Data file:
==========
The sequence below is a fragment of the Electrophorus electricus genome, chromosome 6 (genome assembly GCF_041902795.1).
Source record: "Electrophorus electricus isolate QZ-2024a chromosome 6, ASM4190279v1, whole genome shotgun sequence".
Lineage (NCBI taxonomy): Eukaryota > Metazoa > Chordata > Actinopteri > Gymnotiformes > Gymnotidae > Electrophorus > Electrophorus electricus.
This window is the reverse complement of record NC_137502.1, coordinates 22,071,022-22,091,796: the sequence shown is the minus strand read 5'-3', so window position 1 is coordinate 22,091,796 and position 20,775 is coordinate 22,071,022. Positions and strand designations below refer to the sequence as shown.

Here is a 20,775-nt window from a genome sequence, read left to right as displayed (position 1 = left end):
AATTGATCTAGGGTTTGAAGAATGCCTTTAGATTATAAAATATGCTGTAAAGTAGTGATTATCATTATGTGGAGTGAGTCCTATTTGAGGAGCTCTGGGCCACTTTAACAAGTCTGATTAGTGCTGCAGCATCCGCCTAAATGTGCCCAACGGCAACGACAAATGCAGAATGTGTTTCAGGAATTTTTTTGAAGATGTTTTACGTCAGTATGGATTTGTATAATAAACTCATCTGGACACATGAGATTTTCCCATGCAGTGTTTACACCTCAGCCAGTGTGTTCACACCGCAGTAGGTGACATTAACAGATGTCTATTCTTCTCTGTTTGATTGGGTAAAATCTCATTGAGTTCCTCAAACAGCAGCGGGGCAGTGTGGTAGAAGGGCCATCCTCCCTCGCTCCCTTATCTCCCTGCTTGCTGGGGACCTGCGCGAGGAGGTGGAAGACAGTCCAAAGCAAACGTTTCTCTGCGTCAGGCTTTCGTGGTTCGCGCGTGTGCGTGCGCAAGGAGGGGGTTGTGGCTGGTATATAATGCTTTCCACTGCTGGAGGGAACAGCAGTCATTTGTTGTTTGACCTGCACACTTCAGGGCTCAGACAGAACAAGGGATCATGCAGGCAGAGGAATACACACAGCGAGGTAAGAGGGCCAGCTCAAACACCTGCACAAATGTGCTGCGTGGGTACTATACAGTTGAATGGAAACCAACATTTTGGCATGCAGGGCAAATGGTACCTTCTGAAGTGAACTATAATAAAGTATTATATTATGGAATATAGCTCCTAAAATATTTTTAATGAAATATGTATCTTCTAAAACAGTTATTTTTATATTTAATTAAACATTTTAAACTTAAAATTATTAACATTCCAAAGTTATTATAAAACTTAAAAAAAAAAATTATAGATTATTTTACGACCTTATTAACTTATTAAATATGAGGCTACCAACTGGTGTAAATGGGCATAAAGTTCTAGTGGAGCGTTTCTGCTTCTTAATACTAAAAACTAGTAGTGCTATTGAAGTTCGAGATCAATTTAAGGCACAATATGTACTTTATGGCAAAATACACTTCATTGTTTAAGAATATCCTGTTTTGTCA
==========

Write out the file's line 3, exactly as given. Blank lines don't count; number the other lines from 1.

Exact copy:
Lineage (NCBI taxonomy): Eukaryota > Metazoa > Chordata > Actinopteri > Gymnotiformes > Gymnotidae > Electrophorus > Electrophorus electricus.